Signs are already pointing to a more nimble pandemic response. This is good news, especially to the private sector and the MSMEs who took a heavy beating during the pandemic. With hope, science – and a heaping dose of common sense – will now be our guides as we battle the converging storm of high prices and the threat of variants and the rise in severe cases.
Of course it was still regrettable – and entirely preventable – that we had to waste billions of pesos in vaccines simply because we couldn’t put them in people’s arms fast enough, but there is always hope. I think we are headed in the right direction, and I am hopeful that with President Marcos’s determination and with Congress behind him, health and the economy will indeed be a priority of this government.
Our former DOH Secretary and now Congresswoman Dr. Janette Garin has been lending her voice to our efforts, and she very wisely suggested that the National Immunization Technical Advisory Group (NITAG) handle immunization in the country. She was also our ally in pressing for urgency in vaccination policy recommendations.
It was she who first saw how NITAG can help in a pandemic situation. She saw its importance back in 2019, when even before the COVID-19 outbreak had us scrambling to put together various teams to handle the many tasks involved in managing a pandemic.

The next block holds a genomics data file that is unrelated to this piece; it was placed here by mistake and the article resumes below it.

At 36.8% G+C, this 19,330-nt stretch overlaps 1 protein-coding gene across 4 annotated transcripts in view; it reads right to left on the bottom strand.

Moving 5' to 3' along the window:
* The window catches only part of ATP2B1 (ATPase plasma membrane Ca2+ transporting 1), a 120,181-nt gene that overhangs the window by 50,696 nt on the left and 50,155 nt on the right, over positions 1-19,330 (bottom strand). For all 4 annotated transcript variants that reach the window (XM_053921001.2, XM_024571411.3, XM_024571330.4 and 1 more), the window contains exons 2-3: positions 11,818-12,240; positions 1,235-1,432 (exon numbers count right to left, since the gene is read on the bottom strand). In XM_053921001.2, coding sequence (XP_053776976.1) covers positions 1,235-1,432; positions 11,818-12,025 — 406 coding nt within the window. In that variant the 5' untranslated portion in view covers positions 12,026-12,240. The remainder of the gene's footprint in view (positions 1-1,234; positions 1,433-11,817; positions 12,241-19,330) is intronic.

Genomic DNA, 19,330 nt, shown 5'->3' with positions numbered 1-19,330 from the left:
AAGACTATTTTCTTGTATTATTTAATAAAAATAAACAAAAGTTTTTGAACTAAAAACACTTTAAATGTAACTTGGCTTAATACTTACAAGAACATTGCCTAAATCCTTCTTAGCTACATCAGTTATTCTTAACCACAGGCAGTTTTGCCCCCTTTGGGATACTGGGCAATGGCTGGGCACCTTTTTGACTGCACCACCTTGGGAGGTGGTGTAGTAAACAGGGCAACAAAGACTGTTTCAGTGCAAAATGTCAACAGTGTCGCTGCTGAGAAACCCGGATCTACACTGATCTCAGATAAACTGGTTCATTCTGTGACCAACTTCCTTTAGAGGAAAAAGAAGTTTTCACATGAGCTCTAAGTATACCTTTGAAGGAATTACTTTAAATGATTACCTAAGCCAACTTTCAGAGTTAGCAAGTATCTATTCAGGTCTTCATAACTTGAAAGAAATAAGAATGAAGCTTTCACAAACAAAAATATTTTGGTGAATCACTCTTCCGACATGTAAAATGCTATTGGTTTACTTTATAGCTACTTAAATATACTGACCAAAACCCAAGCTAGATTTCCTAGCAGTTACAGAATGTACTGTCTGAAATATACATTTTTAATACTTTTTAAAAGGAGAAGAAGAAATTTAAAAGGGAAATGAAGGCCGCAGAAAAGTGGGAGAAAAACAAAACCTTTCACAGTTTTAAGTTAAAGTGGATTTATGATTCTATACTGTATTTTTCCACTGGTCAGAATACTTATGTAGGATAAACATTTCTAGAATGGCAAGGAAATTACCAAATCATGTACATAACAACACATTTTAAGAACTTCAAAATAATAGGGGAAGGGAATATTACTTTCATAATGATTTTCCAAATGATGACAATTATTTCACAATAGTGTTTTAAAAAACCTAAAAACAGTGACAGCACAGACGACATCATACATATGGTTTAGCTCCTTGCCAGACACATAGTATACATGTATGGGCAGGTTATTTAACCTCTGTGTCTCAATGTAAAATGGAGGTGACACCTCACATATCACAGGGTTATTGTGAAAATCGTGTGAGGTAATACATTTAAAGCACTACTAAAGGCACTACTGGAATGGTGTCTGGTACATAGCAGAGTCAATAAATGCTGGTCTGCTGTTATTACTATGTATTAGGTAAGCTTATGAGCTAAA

Along with NITAG, the vaccine expert panel of the technical working group for COVID-19 vaccines of the Department of Science and Technology was also invaluable in our efforts to push vaccinations and keep the economy open.
The proposed creation of the Philippine Center for Disease Prevention and Control, which will be under the Department of Health, and the Virology institute of the Philippines, which will be under the Department of Science and Technology, as well as the establishment of a Medical Reserve Corps, will harness our country’s most powerful resource, its people, to help us respond better and faster when the next public health emergency happens.
If we learn from our experiences with COVID, we will be able to better handle future public health emergencies moving forward. With hope, the next time around, the lesson will not cost us billions of pesos.